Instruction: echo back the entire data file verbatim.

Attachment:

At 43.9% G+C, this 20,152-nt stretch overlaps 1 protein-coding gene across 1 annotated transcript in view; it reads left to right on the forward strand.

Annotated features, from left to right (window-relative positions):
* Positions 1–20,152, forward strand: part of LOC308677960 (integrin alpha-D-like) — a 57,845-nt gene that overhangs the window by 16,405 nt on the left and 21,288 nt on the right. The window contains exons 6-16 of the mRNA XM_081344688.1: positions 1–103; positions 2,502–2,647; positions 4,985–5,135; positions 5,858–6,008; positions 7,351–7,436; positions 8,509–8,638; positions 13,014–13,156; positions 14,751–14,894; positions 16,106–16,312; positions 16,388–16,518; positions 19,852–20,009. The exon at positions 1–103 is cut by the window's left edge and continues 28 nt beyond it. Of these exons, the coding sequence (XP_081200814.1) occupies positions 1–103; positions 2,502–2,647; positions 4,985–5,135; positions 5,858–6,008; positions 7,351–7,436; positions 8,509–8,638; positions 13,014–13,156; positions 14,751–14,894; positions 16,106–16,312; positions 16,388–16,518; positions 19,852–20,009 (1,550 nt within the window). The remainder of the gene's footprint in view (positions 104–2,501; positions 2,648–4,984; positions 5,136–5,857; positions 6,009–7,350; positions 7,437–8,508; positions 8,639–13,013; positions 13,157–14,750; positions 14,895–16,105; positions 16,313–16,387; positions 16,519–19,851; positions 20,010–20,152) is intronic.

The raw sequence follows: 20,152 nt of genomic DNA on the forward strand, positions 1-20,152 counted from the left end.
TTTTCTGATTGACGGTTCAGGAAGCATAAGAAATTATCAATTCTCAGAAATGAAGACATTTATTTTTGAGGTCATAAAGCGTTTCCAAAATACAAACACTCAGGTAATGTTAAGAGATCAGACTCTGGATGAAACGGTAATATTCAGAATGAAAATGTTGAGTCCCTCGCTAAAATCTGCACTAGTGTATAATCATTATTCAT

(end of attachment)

At 43.9% G+C, this 20,152-nt stretch overlaps 1 protein-coding gene across 1 annotated transcript in view; it reads left to right on the forward strand.

Annotated features, from left to right (window-relative positions):
* Positions 1–20,152, forward strand: part of LOC308677960 (integrin alpha-D-like) — a 57,845-nt gene that overhangs the window by 16,405 nt on the left and 21,288 nt on the right. The window contains exons 6-16 of the mRNA XM_081344688.1: positions 1–103; positions 2,502–2,647; positions 4,985–5,135; positions 5,858–6,008; positions 7,351–7,436; positions 8,509–8,638; positions 13,014–13,156; positions 14,751–14,894; positions 16,106–16,312; positions 16,388–16,518; positions 19,852–20,009. The exon at positions 1–103 is cut by the window's left edge and continues 28 nt beyond it. Of these exons, the coding sequence (XP_081200814.1) occupies positions 1–103; positions 2,502–2,647; positions 4,985–5,135; positions 5,858–6,008; positions 7,351–7,436; positions 8,509–8,638; positions 13,014–13,156; positions 14,751–14,894; positions 16,106–16,312; positions 16,388–16,518; positions 19,852–20,009 (1,550 nt within the window). The remainder of the gene's footprint in view (positions 104–2,501; positions 2,648–4,984; positions 5,136–5,857; positions 6,009–7,350; positions 7,437–8,508; positions 8,639–13,013; positions 13,157–14,750; positions 14,895–16,105; positions 16,313–16,387; positions 16,519–19,851; positions 20,010–20,152) is intronic.

The raw sequence follows: 20,152 nt of genomic DNA on the forward strand, positions 1-20,152 counted from the left end.
TTTTCTGATTGACGGTTCAGGAAGCATAAGAAATTATCAATTCTCAGAAATGAAGACATTTATTTTTGAGGTCATAAAGCGTTTCCAAAATACAAACACTCAGGTAATGTTAAGAGATCAGACTCTGGATGAAACGGTAATATTCAGAATGAAAATGTTGAGTCCCTCGCTAAAATCTGCACTAGTGTATAATCATTATTCAT